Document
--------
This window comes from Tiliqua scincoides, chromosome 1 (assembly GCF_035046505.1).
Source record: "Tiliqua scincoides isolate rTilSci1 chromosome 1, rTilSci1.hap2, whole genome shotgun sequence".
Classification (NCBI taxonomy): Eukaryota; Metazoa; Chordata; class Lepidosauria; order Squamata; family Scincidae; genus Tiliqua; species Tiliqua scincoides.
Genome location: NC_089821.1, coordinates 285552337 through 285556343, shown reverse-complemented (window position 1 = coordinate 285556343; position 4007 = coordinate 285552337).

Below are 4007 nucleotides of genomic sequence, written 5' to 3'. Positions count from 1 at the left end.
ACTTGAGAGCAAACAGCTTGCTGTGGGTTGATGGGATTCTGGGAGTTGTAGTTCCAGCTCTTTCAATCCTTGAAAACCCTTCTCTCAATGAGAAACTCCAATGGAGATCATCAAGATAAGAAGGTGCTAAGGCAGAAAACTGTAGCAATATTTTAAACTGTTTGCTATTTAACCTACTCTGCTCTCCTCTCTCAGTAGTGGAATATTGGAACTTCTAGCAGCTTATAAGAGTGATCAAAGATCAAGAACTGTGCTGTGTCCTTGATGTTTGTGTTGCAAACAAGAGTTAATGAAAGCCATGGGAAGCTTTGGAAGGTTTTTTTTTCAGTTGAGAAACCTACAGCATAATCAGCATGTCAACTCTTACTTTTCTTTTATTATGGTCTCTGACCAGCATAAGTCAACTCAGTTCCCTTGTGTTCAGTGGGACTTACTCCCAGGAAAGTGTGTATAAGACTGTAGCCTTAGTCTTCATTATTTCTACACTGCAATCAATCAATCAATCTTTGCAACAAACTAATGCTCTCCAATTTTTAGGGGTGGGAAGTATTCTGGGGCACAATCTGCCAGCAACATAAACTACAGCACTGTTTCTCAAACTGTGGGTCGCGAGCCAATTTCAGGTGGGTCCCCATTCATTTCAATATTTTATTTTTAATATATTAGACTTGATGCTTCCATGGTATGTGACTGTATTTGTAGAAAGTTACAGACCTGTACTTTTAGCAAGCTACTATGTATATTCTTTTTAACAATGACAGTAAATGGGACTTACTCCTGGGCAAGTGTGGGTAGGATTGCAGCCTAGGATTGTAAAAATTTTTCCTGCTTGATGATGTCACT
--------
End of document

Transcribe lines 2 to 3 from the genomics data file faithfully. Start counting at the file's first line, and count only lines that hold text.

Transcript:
Source record: "Tiliqua scincoides isolate rTilSci1 chromosome 1, rTilSci1.hap2, whole genome shotgun sequence".
Classification (NCBI taxonomy): Eukaryota; Metazoa; Chordata; class Lepidosauria; order Squamata; family Scincidae; genus Tiliqua; species Tiliqua scincoides.